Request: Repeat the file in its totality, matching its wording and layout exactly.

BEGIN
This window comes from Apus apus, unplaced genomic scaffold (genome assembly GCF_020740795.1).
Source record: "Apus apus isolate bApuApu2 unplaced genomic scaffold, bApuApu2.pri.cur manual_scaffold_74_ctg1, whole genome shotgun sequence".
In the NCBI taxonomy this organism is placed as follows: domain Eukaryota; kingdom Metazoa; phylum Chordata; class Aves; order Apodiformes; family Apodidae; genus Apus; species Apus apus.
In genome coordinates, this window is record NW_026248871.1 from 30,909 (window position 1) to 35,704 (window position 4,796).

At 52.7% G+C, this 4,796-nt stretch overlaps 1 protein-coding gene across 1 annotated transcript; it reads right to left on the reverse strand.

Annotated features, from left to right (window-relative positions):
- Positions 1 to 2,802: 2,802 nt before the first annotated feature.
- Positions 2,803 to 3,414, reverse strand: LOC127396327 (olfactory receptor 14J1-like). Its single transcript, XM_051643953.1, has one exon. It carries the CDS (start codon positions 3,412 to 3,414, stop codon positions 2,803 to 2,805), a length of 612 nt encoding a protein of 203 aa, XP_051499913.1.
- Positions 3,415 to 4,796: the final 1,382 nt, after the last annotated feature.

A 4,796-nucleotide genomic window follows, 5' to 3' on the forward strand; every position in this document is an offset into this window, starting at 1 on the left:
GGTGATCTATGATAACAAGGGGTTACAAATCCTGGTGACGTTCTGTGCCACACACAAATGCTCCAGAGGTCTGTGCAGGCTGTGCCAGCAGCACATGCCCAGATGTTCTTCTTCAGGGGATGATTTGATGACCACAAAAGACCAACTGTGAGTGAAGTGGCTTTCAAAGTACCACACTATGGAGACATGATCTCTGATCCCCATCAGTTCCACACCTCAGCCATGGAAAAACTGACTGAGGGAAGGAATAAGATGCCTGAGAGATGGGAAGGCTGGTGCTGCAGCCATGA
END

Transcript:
This window comes from Apus apus, unplaced genomic scaffold (genome assembly GCF_020740795.1).
Source record: "Apus apus isolate bApuApu2 unplaced genomic scaffold, bApuApu2.pri.cur manual_scaffold_74_ctg1, whole genome shotgun sequence".
In the NCBI taxonomy this organism is placed as follows: domain Eukaryota; kingdom Metazoa; phylum Chordata; class Aves; order Apodiformes; family Apodidae; genus Apus; species Apus apus.
In genome coordinates, this window is record NW_026248871.1 from 30,909 (window position 1) to 35,704 (window position 4,796).

At 52.7% G+C, this 4,796-nt stretch overlaps 1 protein-coding gene across 1 annotated transcript; it reads right to left on the reverse strand.

Annotated features, from left to right (window-relative positions):
- Positions 1 to 2,802: 2,802 nt before the first annotated feature.
- Positions 2,803 to 3,414, reverse strand: LOC127396327 (olfactory receptor 14J1-like). Its single transcript, XM_051643953.1, has one exon. It carries the CDS (start codon positions 3,412 to 3,414, stop codon positions 2,803 to 2,805), a length of 612 nt encoding a protein of 203 aa, XP_051499913.1.
- Positions 3,415 to 4,796: the final 1,382 nt, after the last annotated feature.

A 4,796-nucleotide genomic window follows, 5' to 3' on the forward strand; every position in this document is an offset into this window, starting at 1 on the left:
GGTGATCTATGATAACAAGGGGTTACAAATCCTGGTGACGTTCTGTGCCACACACAAATGCTCCAGAGGTCTGTGCAGGCTGTGCCAGCAGCACATGCCCAGATGTTCTTCTTCAGGGGATGATTTGATGACCACAAAAGACCAACTGTGAGTGAAGTGGCTTTCAAAGTACCACACTATGGAGACATGATCTCTGATCCCCATCAGTTCCACACCTCAGCCATGGAAAAACTGACTGAGGGAAGGAATAAGATGCCTGAGAGATGGGAAGGCTGGTGCTGCAGCCATGA